Remembering Dadasaheb Phalke

30 Apr 1870
16 Feb 1944
Remembered By debasis-digital
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Dhundiraj Govind Phalke, popularly known as Dadasaheb Phalke (30 April 1870 – 16 February 1944) was an Indian producer-director-screenwriter, known as the father of Indian cinema.Starting with his debut film, Raja Harishchandra in 1913, now known as India’s first full-length feature, he made 95 movies and 26 short films in his career spanning 19 years, till 1937, including his most noted works: Mohini Bhasmasur (1913), Satyavan Savitri (1914), Lanka Dahan (1917), Shri Krishna Janma (1918) and Kaliya Mardan (1919).

The Dadasaheb Phalke Award, for lifetime contribution to cinema, was instituted in his honour by the Government of India in 1969. The award is one of the most prestigious awards in Indian cinema and is the highest official recognition for film personalities in the country. A postage stamp, bearing his face, was released by India Post to honour him in 1971. A variant, honorary Award from The Dadasaheb Phalke Academy Mumbai was Introduced in the year 2001, for lifetime achievement in Indian cinema.

Dhundiraj Govind Phalke was born in a deshastha Brahmin family on 30 April 1870 in Marathi family at Tryambakeshwar, 30 km from Nasik, Maharashtra, India, where his father was an accomplished scholar.

He joined Sir J. J. School of Art, Mumbai in 1885. After passing from J.J. School in 1890, Phalke went to the Kala Bhavan in Baroda, where he studied sculpture, engineering, drawing, painting and photography.

He began his career as a small town photographer in Godhra but had to leave business after the death of his first wife and child in an outbreak of the bubonic plague. He soon met the German magician Carl Hertz, one of the 40 magicians employed by the Lumiere Brothers. Soon after, he had the opportunity to work with the Archeological Survey of India as a draftsman. However, restless with his job and its constraints, he turned to the business of printing. He specialised in lithography and oleograph, and worked for painter Raja Ravi Varma. Phalke later started his own printing press, made his first trip abroad to Germany, to learn about the latest technology, machinery and for art also.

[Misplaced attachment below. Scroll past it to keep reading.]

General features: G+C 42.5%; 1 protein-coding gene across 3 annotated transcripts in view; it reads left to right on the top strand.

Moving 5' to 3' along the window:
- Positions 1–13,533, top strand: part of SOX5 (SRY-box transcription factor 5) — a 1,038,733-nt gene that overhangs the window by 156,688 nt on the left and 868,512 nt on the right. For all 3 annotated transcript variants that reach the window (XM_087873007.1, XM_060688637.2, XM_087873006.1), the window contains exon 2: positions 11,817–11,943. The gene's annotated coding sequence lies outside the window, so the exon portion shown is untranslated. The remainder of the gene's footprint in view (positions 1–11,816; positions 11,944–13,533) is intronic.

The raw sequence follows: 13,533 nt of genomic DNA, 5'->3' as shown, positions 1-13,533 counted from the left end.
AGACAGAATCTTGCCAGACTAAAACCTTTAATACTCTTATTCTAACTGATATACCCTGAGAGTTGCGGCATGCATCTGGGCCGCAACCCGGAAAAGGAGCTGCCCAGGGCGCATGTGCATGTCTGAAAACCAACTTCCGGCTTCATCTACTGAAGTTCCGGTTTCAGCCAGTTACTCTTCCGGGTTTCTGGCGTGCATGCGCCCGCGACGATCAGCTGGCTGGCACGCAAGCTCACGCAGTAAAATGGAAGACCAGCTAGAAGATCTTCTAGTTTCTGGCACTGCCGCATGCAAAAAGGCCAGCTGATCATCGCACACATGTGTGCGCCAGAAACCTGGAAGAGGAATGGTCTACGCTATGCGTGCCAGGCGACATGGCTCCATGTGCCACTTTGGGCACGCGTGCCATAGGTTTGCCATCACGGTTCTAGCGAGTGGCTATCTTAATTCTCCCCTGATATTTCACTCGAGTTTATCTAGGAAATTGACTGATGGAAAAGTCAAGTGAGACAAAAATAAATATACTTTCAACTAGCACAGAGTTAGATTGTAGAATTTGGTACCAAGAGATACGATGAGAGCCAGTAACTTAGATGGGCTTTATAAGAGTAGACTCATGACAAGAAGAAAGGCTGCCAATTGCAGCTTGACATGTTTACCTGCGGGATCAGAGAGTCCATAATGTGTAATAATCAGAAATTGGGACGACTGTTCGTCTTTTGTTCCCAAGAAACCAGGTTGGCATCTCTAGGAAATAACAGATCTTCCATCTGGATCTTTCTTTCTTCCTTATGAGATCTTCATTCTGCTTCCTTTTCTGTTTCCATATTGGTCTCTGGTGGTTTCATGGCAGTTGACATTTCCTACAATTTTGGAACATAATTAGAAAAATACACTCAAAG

Following a dispute with his partners about the running of the press, he gave up printing and turned his attention to moving pictures, after watching a silent film, The Life of Christ and envisioning Indian gods on the screen. Phalke made his first film, Raja Harishchandra, in 1912; it was first shown publicly on 3 May 1913 at Mumbai’s Coronation Cinema, effectively marking the beginning of the Indian film industry. Around one year before, Ramchandra Gopal (known as Dadasaheb Torne) had recorded on stage a film drama called Pundalik and shown recording at the same theatre. However, the credit for making the first indigenous Indian feature film is attributed to Dadasaheb Phalke as it is said that “Pundalik” had British cinematographers.

Once again, Phalke proved successful in his new art and proceeded to make several silent films, shorts, documentary feature, educational, comic, tapping all the potential of this new medium. Film, having proved its financial viability, soon attracted businessmen who favoured money over aesthetics.

Phalke formed a film company, Hindustan Films in partnership with five businessmen from Mumbai, in the hope that by having the financial aspect of his profession handled by experts in the field, he would be free to pursue the creative aspect. He set up a model studio and trained technicians, actors but, very soon, he ran into insurmountable problems with his partners. In 1920, Phalke resigned from Hindustan Films, made his first announcement of retirement from cinema, and he wrote Rangbhoomi, an acclaimed play. Lacking his extremely imaginative genius, Hindustan Films ran into deep financial loss, and he was finally persuaded to return. However, Phalke felt constrained by the business and, after directing a few films for the company, he withdrew it.

The times changed and Phalke fell victim to the emerging technology of sound film. Unable to cope with the talkies, the man who had fathered the Indian film industry became obsolete. His last silent movie Setubandhan was released in 1932 and later released with dubbing. During 1936–38, he produced his last film Gangavataran (1937), before retiring to Nashik, where he died on 16 February 1944.

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